I’m in the middle of a lot of transitions and choice has been a key factor. I wanted to go back to my roots and investigate. Speaking of transitions I’m also working on a self-portrait project that has a working title called Transition. No details to share on that yet, but as usual I’ve got more than one thing going on. I’m also photographing my stepdad’s health decline and investigating how to best photograph the demise of dementia.

from the series Fight Night

from the series Fight Night

YM: Leasha, someone has to get up really early to keep up with you and all that you do. I appreciate your making the time to respond to these interview questions, as I am sure that our readers will be as well.

YM: What is your process for photo projects?

LO: As far as my general creative process… Sometimes I have a need to photograph a desired subject without fully understanding why. Then I thread together a theme after having shot for a while. Everything is intentional, just not obvious to me at first. Another way that I work lately is to create lists of phrases or project titles that come to mind. I write them all down to create new ideas. They will either become their own project or the title of an already existing body of work. And of course I always have a camera with me so I’m ready for any situation to unfold.

YM: What or who inspires you as a photographer?

LO: Photographers who inspire me include Danny Lyon, Larry Clark, Bruce Davidson, Diane Arbus, Richard Avedon, Irving Penn, and Paul Elledge. Also, Nicholas Nixon, Duane Michaels, Ralph Eugene Meatyard, Helen Levitt…really there are too many to choose! The list could go on for days.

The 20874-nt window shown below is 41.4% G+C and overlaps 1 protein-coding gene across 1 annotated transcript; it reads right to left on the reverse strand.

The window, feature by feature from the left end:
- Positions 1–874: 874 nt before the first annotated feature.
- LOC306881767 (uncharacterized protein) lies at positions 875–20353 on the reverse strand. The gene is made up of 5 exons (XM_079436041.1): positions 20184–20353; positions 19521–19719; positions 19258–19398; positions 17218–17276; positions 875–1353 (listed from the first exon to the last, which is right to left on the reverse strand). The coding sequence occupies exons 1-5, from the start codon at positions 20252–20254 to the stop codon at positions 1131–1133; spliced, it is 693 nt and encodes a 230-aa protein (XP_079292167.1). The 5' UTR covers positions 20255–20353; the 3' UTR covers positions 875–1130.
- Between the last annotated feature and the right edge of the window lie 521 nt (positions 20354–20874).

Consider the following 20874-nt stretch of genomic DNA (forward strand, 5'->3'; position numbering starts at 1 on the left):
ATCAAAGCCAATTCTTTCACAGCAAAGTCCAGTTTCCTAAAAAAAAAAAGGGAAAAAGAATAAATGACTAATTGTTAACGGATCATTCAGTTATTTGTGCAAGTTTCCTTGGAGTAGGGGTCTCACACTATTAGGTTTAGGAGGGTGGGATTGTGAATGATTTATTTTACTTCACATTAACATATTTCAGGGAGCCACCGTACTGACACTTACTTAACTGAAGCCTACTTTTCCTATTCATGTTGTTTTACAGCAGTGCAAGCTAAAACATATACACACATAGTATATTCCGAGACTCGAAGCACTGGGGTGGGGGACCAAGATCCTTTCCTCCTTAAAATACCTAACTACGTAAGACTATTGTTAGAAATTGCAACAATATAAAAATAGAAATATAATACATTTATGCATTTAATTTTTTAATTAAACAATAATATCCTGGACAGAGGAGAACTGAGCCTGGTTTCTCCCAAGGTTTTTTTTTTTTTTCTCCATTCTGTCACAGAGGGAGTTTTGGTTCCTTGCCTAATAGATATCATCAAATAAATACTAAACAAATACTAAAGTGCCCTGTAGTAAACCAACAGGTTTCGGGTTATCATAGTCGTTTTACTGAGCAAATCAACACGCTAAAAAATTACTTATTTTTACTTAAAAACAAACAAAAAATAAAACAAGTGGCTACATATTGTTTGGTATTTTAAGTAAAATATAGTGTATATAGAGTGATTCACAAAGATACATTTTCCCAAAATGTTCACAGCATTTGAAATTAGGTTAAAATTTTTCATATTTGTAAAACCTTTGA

Artists who inspire me are Picasso, Francis Bacon, Alexander Calder, and Giacometti. And Movie Directors: Martin Scorsese, David Lynch, and Wes Anderson.

Also, I’m completely inspired by a sunny day! On an odd note, I often find that when staying in a hotel, I have the desire to shoot images – particularly my self-portraits. Still sorting out the why in hotel rooms, but I love the implication of the past stories they hold, many mirrors, etc.

YM: Who are your influences?

LO: Oh, I have more than one… One of the most influential early on was my favorite professor, Gary Kolb. He encouraged experimentation but he was also excellent at guiding me in all of the directions that interested me. Gary is the one that let me know it’s okay to have more than one path in photography.

My documentary inspirations are also influencers, such as Danny Lyon and Larry Clark. I have some very creative friends that also influence me.

Paul Elledge is a huge influence and my mentor. You don’t work with someone for 25+ years without being influenced by him or her. He keeps me challenged and he is ever changing and challenging himself so on one level I continue to learn while at my job working as his producer. We also teach workshops together and that experience has also been influential.

YM: Can you say something about the workshops you teach with Paul Elledge?

LO: Paul and I compliment each other. We are opposite in our approach. He is tough and I’m gentle, but direct. He likes to say if he breaks a student down, I’m the one that builds them back up. We don’t teach technical workshops. And, that is really hard for people at times. We are not about f-stops and gear. It’s feelings first. One rule of our workshop critiques is that no technical questions or comments are allowed until after a participant has shared how a photo makes them feel. Teaching gives me the opportunity to share my own work, which I love.

YM: What defines a “good” photograph to you?